SAINTS Chairman, Eamonn McManus, wrote in the Manchester Evening News today:
It’s nice to be sitting top of Super League with more than half the season now gone – particularly as we’ve been missing more than half the squad through injury in recent weeks.
One thing that jumped out at me when comparing our last game against Salford to that of Wigan and Salford the week before was that the lack of a video referee at our game (as it wasn’t televised) resulted in far fewer stoppages and, resultantly, a much more exciting and entertaining game.
One of the main reasons why soccer is the most popular game on the planet is that its key rules are few and are easily understood by all, resulting in a free flowing game with minimal stoppages. The same philosophy was adopted by rugby league, then the Northern Union, when it broke away from rugby union 120 years ago. League reduced the number of players on the pitch to 13 and rationalised the rules to produce the quicker and freer flowing game that we are proud of, and which rugby union still goes around in ever decreasing circles trying to achieve.
It concerns me greatly then that we are in danger of undermining our game’s greatest strength by according increasing levels of emphasis and importance to video referees.
People pay to watch a game and its players, not its officials. The Super League refs, now adorned in fetching pink shirts, and with cameras plastered to their heads, look more like out-of-work Village People than professional officials. Meanwhile , the TV cameras are spending more time focused on the video refs putting on a Punch and Judy side show, than on the game that they are supposedly refereeing.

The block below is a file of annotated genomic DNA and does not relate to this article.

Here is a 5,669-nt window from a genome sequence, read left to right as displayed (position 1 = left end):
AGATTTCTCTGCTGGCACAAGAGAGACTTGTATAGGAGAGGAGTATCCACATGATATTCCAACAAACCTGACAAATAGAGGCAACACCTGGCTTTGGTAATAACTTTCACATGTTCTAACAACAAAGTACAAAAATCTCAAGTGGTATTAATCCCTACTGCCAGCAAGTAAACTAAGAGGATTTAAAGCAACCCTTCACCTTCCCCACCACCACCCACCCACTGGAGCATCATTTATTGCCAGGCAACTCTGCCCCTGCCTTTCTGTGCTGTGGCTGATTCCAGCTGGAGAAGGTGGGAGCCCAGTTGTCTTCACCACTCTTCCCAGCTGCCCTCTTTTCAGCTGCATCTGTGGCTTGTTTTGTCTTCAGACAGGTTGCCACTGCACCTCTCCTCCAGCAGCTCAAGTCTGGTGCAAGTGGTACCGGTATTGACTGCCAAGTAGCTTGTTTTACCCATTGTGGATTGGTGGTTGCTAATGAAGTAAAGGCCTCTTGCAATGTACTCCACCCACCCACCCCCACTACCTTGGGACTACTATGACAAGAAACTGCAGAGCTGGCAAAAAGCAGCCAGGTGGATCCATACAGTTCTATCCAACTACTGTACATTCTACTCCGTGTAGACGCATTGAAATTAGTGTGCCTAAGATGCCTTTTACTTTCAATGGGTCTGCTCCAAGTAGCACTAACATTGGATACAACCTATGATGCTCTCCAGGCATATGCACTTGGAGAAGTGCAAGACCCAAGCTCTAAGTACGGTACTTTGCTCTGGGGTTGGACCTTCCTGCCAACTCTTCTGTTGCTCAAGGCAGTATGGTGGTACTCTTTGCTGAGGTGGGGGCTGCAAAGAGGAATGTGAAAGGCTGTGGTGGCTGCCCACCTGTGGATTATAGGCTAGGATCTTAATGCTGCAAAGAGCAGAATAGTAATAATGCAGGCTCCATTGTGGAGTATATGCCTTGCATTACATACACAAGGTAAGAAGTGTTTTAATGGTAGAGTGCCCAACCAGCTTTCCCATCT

There is now a stronger case to abolish video refereeing (or severely limit it to critical decisions only) than there is to increase its influence. Unfortunately, the latter is presently the case and it is prejudicing our game’s greatest strengths: speed and continuity. The main show is becoming subsumed by a minor supporting act – it is nothing more than a job creation scheme.
Let the referees referee and let them take the stick from the fans when they get it wrong – the rest of us do! That’s sport and that’s what they are paid for. They should be taking responsibility for their decisions and not referring near to every play to Punch and Judy. Let the game flow for the benefit of players and fans, who are the only people who count. Most importantly, let the refs assume the responsibility that their position of authority naturally and necessarily bestows upon them. At the moment it is a case of maximum authority with minimal responsibility – a dangerous combination in any walk of life.